You’ve probably heard it before. We’ll have to repeat it here. Spiders are really good guys. They eat mosquitoes, flies, and other annoying bugs. They reportedly save us billions of dollars in pest control — and that’s especially helpful in the agricultural business.
In some countries, spiders are considered good food. But admittedly, they are ugly to the human eye. We are more inclined to kill them than to escort them outside. And some of them do bite.
But there are only two species in the United States that can cause bodily harm with their bites: the black widow spider (Lactrodectus) and the brown recluse or fiddleback spider (Loxosceles). “Fiddleback” refers to the violin shaped back of this spider.
The brown recluse is considered by some experts to be the most dangerous spider to humans. But in their defense, remember they eat cockroaches, silverfish and other soft-bodied insects. Not all states even have this type of spider. They are most common in the western, central, and southern states.
As the name suggests, the brown recluse spider tries to avoid contact with humans. They tend to hide out in basements and dark corners. You are most likely to get bitten when putting on clothes or shoes that were left on the floor.
The spider crawls into the warm, dark material (or shoe). You put the article of clothing on without thinking to check for unwanted guests. And the spider reacts to the sudden movement with its only defense: a bite. Spider bites that are present when you wake up in the morning occur when the spider climbs up covers that touch the floor. If you move or roll onto the spider, you get the same defensive response: a bite.
The female black widow is commonly recognized by its black color, hour glass shape and red markings. Males are smaller, usually have yellow and red bands and spots over the back, and don’t bite. Although they live in warmer climates (and desert areas), they can be found in states with cooler temperatures.
The female black widow spider is probably the most venomous spider in North America. But it injects a very small amount of venom (poison) when it bites. Very few people actually die of spider bites.
The bite of the brown recluse or black widow can cause local effects (pain, redness of the skin, an open wound) or systemic effects. In a very small number of people, deep wounds can develop from infection. The result can be necrosis (tissue death). For those patients, surgery might be needed to help deep wounds heal.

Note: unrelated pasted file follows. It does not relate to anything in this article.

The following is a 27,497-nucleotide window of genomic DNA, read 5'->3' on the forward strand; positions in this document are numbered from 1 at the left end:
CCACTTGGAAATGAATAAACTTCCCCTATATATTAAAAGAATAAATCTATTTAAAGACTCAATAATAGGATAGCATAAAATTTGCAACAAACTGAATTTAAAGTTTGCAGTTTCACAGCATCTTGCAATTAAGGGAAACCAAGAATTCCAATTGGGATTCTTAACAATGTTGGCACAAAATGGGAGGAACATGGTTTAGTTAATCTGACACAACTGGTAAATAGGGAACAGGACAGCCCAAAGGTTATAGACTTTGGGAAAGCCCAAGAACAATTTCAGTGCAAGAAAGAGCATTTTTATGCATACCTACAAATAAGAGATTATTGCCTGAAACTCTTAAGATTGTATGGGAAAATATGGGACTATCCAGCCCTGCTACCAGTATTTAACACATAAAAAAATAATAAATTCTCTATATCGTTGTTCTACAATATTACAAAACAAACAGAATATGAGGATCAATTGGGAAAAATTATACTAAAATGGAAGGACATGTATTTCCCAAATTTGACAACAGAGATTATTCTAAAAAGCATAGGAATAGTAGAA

The systemic symptoms are caused by the neurotoxic effects of the venom. Neurotoxins primarily target the nervous system. Systemic symptoms can include muscle cramping, sweating, nausea, vomiting, fever, chills, and dehydration. In less than one per cent of cases, the reaction can be severe enough to cause paralysis, respiratory arrest, and even death.
Whenever dealing with spider bites, the best advice is to capture the spider (if possible) for identification and seek medical advice right away. Most of the time, local treatment of the skin is all that’s required. A tetanus shot may be needed. Hospitalization is only necessary when there is a severe reaction with dehydration and/or compromise of the heart or lungs. Antibiotics are not used unless infection develops.
Antivenin (an antidote to the poison) is not given routinely because symptoms go away quickly (within several hours to several days). Although there is a specific antivenin for brown recluse spider bites, it is not available in the United States. There aren’t very many studies on the subject, but research evidence does not support the use of antivenin to prevent skin necrosis.
To avoid spider bites, the best advice is to keep all clothes and bedclothes off the floor. To keep spiders out of bed with you, don’t use a dust ruffle around the bottom of the bed. This just gives the spider a “leg up” so-to-speak. And don’t throw the sheets, blankets, or covers on the floor.
Check your shoes before putting them on. When working outdoors, wear gloves and beware of spiders when picking up those gloves or other tools if they have been sitting in a shed, garage, or other dark storage area.
Despite all the photos you can find on-line of the severe local effects of some spider bites, these cases are really rare. Death from spider bites is even more unusual.